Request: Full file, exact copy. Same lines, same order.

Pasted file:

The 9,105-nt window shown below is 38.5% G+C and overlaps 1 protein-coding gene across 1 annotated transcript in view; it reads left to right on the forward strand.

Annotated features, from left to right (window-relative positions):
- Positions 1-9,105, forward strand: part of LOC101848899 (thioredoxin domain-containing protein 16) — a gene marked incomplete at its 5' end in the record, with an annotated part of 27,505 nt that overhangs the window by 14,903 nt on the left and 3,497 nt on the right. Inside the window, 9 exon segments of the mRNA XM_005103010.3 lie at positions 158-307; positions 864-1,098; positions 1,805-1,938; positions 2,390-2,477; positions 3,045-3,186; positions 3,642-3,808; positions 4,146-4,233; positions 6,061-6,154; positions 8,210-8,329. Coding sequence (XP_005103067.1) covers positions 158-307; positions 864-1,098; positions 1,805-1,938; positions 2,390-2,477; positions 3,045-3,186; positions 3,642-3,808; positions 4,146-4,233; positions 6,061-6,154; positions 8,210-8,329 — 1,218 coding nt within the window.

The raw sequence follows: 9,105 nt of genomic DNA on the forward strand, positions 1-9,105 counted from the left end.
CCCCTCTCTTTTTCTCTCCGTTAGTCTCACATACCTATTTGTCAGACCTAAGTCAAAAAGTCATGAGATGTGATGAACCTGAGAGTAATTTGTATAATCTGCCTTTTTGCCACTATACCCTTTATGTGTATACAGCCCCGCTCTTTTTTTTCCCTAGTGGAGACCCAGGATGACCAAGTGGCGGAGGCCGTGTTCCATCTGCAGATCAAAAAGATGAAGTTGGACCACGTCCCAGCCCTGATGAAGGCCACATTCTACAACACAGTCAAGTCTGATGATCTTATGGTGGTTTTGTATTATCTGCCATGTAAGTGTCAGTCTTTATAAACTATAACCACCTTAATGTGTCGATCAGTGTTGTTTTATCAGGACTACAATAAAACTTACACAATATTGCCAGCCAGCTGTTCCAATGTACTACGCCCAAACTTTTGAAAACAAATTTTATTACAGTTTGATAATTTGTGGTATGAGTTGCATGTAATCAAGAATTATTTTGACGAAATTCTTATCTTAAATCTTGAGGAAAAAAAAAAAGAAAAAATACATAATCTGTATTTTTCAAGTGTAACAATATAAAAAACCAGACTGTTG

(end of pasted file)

The 9,105-nt window shown below is 38.5% G+C and overlaps 1 protein-coding gene across 1 annotated transcript in view; it reads left to right on the forward strand.

Annotated features, from left to right (window-relative positions):
- Positions 1-9,105, forward strand: part of LOC101848899 (thioredoxin domain-containing protein 16) — a gene marked incomplete at its 5' end in the record, with an annotated part of 27,505 nt that overhangs the window by 14,903 nt on the left and 3,497 nt on the right. Inside the window, 9 exon segments of the mRNA XM_005103010.3 lie at positions 158-307; positions 864-1,098; positions 1,805-1,938; positions 2,390-2,477; positions 3,045-3,186; positions 3,642-3,808; positions 4,146-4,233; positions 6,061-6,154; positions 8,210-8,329. Coding sequence (XP_005103067.1) covers positions 158-307; positions 864-1,098; positions 1,805-1,938; positions 2,390-2,477; positions 3,045-3,186; positions 3,642-3,808; positions 4,146-4,233; positions 6,061-6,154; positions 8,210-8,329 — 1,218 coding nt within the window.

The raw sequence follows: 9,105 nt of genomic DNA on the forward strand, positions 1-9,105 counted from the left end.
CCCCTCTCTTTTTCTCTCCGTTAGTCTCACATACCTATTTGTCAGACCTAAGTCAAAAAGTCATGAGATGTGATGAACCTGAGAGTAATTTGTATAATCTGCCTTTTTGCCACTATACCCTTTATGTGTATACAGCCCCGCTCTTTTTTTTCCCTAGTGGAGACCCAGGATGACCAAGTGGCGGAGGCCGTGTTCCATCTGCAGATCAAAAAGATGAAGTTGGACCACGTCCCAGCCCTGATGAAGGCCACATTCTACAACACAGTCAAGTCTGATGATCTTATGGTGGTTTTGTATTATCTGCCATGTAAGTGTCAGTCTTTATAAACTATAACCACCTTAATGTGTCGATCAGTGTTGTTTTATCAGGACTACAATAAAACTTACACAATATTGCCAGCCAGCTGTTCCAATGTACTACGCCCAAACTTTTGAAAACAAATTTTATTACAGTTTGATAATTTGTGGTATGAGTTGCATGTAATCAAGAATTATTTTGACGAAATTCTTATCTTAAATCTTGAGGAAAAAAAAAAAGAAAAAATACATAATCTGTATTTTTCAAGTGTAACAATATAAAAAACCAGACTGTTG